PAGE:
Anon or not

Anon or not Anon

To post anon or not? That is the question. 

Well, current feedback from young digital natives confirms we need a bit of both – and quieter spaces online that feel safe and structured. 

Nominet’s Digital Youth Index recently launched its second year findings including a major
topic that is important to young people; the benefits and drawbacks of online anonymity.

On the one hand, youngsters want to be anonymous to protect their identity, are fearful of

judgement or they might just be too embarrassed to put their name to something. Anonymity removes some of the friction around social connection, that’s true, but interestingly it apparently also does something else: “The internet has created an alternative to more standard societal hierarchies and played a key role in shifting the balance of power,” according to Justin Spooner, Digital Strategist, at

Peer support has become so much more important than relying on ‘experts’ whether that be
doctors, teachers or generally someone more experienced and ‘grown up’. Youngsters prefer
to talk to others like them instead (and perhaps someone the same age who is just a little bit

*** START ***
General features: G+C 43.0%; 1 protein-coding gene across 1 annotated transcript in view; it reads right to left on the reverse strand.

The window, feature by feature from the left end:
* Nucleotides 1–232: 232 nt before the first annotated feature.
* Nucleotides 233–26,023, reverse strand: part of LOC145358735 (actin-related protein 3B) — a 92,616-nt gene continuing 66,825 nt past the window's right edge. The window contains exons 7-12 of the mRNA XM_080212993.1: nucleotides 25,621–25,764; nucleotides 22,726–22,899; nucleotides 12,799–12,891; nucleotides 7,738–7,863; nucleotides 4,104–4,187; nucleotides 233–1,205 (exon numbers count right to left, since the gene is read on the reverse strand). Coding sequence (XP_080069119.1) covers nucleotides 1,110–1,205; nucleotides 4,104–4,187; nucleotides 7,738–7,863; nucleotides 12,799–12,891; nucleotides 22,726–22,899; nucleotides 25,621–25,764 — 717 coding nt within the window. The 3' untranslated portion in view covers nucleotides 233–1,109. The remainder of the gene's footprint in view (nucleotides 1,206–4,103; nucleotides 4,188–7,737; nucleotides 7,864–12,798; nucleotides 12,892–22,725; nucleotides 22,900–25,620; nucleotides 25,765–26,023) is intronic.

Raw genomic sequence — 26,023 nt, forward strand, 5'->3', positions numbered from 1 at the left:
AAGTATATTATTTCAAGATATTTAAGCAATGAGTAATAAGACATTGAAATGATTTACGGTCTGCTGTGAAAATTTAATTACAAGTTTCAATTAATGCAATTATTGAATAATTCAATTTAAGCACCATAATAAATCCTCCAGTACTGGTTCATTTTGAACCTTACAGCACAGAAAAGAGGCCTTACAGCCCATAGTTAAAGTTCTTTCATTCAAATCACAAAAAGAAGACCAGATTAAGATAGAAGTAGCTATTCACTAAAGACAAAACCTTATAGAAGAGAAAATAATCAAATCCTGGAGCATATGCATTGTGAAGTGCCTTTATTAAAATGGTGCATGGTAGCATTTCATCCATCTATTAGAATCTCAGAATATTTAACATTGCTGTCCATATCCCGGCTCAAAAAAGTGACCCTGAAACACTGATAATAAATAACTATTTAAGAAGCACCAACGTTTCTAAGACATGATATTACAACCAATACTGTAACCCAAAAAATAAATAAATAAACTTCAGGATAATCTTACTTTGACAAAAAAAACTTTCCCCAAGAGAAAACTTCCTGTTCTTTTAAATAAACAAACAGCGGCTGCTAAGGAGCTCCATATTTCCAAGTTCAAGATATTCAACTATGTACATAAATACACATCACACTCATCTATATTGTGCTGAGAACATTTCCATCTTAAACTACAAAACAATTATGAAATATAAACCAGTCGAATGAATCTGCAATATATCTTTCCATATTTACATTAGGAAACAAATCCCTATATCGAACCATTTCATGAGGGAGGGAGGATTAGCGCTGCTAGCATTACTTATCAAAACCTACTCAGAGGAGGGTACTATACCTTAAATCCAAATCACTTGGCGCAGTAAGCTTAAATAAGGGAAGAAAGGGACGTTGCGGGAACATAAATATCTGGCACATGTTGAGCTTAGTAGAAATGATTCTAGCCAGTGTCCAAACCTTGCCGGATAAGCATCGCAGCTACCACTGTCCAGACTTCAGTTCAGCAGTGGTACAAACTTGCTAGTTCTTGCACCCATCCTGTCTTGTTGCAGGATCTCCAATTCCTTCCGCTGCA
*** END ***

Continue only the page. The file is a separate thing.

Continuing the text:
further along a growth path). If you have no one to talk to ‘In Real Life’, being able to connect
online in an anonymous way is extremely important to young people.

On the other hand, the index also points to anonymity being problematic. Many spoke of the removal of the right to anonymity as being a way of making the online conversation safer.

People can be held accountable. So, anonymity is both welcomed and disliked. What young people have to say, and the way in which they are able to say it, is important.

Here at Vocaleyes, we believe in offering safe, quiet, private group spaces for online debate and decision-making. Anonymous on the front end, taking away the power games of personalities, this isn’t a popularity contest or ‘most likes’ exercise.

Empowering nominated peer admins to moderate group content (or in the case of
institutional implementation, a panel of trusted staff/community representatives) alongside a
clear governance structure, gives young users both the anonymity and the safety they are
saying they want. They can safely engage at the front end, confident that the back room
admins are there to foster a respectful debate, monitor and step in if needed.

As an organisation, not bogged down with the individual posts and comments, you get to see
the big picture trends, and work with the data. Administrators keep the groups safe, friendly,
polite spaces. Groups can be private or shared more openly. Unlike the traditional social
spaces online, the groups and organisations get to set the rules. Anonymous, and also not
anonymous, allows the intervention of safeguarding staff if needed.

Interested in invigorating your engagement with a team that specialises in authentic
engagement in the post-Covid era using an innovative digital tool that has the power to
engage with many under-represented groups? (especially Youth Voice). We’d love to hear
from you.

Anon or not
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